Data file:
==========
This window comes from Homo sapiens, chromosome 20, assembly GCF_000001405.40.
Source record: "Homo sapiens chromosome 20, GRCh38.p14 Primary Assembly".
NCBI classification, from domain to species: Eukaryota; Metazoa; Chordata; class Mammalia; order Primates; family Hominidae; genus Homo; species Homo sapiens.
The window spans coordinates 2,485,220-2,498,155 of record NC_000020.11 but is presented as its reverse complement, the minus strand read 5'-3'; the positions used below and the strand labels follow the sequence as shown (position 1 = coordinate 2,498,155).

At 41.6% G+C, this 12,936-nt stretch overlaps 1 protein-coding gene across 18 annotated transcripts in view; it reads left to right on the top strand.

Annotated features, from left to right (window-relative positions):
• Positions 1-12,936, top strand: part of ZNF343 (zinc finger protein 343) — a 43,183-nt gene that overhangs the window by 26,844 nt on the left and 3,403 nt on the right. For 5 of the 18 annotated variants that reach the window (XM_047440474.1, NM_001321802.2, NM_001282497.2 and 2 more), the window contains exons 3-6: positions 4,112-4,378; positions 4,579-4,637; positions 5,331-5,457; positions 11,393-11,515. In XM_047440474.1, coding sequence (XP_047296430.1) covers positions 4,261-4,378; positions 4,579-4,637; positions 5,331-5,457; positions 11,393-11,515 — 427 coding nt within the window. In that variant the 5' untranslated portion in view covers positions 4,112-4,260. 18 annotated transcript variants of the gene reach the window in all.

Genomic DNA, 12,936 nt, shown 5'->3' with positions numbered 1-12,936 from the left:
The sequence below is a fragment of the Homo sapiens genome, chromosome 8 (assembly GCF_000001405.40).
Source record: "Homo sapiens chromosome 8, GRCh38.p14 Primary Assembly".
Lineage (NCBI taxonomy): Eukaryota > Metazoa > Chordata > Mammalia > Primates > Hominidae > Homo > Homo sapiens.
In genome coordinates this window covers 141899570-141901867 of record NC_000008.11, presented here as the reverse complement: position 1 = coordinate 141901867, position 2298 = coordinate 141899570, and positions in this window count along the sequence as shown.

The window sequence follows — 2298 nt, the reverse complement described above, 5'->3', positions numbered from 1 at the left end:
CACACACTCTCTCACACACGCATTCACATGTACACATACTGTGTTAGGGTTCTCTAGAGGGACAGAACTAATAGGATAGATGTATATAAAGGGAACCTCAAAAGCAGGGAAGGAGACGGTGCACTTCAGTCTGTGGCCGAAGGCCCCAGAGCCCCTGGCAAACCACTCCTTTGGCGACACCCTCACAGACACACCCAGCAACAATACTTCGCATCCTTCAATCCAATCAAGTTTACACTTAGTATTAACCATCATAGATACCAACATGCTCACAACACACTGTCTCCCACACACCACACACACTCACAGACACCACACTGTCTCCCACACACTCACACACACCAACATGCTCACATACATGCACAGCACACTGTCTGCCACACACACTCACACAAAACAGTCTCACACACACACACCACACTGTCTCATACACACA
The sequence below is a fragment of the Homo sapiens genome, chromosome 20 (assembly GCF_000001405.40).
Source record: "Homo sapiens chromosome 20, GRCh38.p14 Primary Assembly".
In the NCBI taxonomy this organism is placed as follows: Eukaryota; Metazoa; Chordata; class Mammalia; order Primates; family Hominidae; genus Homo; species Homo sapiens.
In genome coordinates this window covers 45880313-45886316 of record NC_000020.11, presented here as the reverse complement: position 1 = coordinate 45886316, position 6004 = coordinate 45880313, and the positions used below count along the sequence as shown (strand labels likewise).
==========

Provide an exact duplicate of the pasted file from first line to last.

This window comes from Homo sapiens, chromosome 20, assembly GCF_000001405.40.
Source record: "Homo sapiens chromosome 20, GRCh38.p14 Primary Assembly".
NCBI classification, from domain to species: Eukaryota; Metazoa; Chordata; class Mammalia; order Primates; family Hominidae; genus Homo; species Homo sapiens.
The window spans coordinates 2,485,220-2,498,155 of record NC_000020.11 but is presented as its reverse complement, the minus strand read 5'-3'; the positions used below and the strand labels follow the sequence as shown (position 1 = coordinate 2,498,155).

At 41.6% G+C, this 12,936-nt stretch overlaps 1 protein-coding gene across 18 annotated transcripts in view; it reads left to right on the top strand.

Annotated features, from left to right (window-relative positions):
• Positions 1-12,936, top strand: part of ZNF343 (zinc finger protein 343) — a 43,183-nt gene that overhangs the window by 26,844 nt on the left and 3,403 nt on the right. For 5 of the 18 annotated variants that reach the window (XM_047440474.1, NM_001321802.2, NM_001282497.2 and 2 more), the window contains exons 3-6: positions 4,112-4,378; positions 4,579-4,637; positions 5,331-5,457; positions 11,393-11,515. In XM_047440474.1, coding sequence (XP_047296430.1) covers positions 4,261-4,378; positions 4,579-4,637; positions 5,331-5,457; positions 11,393-11,515 — 427 coding nt within the window. In that variant the 5' untranslated portion in view covers positions 4,112-4,260. 18 annotated transcript variants of the gene reach the window in all.

Genomic DNA, 12,936 nt, shown 5'->3' with positions numbered 1-12,936 from the left:
The sequence below is a fragment of the Homo sapiens genome, chromosome 8 (assembly GCF_000001405.40).
Source record: "Homo sapiens chromosome 8, GRCh38.p14 Primary Assembly".
Lineage (NCBI taxonomy): Eukaryota > Metazoa > Chordata > Mammalia > Primates > Hominidae > Homo > Homo sapiens.
In genome coordinates this window covers 141899570-141901867 of record NC_000008.11, presented here as the reverse complement: position 1 = coordinate 141901867, position 2298 = coordinate 141899570, and positions in this window count along the sequence as shown.

The window sequence follows — 2298 nt, the reverse complement described above, 5'->3', positions numbered from 1 at the left end:
CACACACTCTCTCACACACGCATTCACATGTACACATACTGTGTTAGGGTTCTCTAGAGGGACAGAACTAATAGGATAGATGTATATAAAGGGAACCTCAAAAGCAGGGAAGGAGACGGTGCACTTCAGTCTGTGGCCGAAGGCCCCAGAGCCCCTGGCAAACCACTCCTTTGGCGACACCCTCACAGACACACCCAGCAACAATACTTCGCATCCTTCAATCCAATCAAGTTTACACTTAGTATTAACCATCATAGATACCAACATGCTCACAACACACTGTCTCCCACACACCACACACACTCACAGACACCACACTGTCTCCCACACACTCACACACACCAACATGCTCACATACATGCACAGCACACTGTCTGCCACACACACTCACACAAAACAGTCTCACACACACACACCACACTGTCTCATACACACA
The sequence below is a fragment of the Homo sapiens genome, chromosome 20 (assembly GCF_000001405.40).
Source record: "Homo sapiens chromosome 20, GRCh38.p14 Primary Assembly".
In the NCBI taxonomy this organism is placed as follows: Eukaryota; Metazoa; Chordata; class Mammalia; order Primates; family Hominidae; genus Homo; species Homo sapiens.
In genome coordinates this window covers 45880313-45886316 of record NC_000020.11, presented here as the reverse complement: position 1 = coordinate 45886316, position 6004 = coordinate 45880313, and the positions used below count along the sequence as shown (strand labels likewise).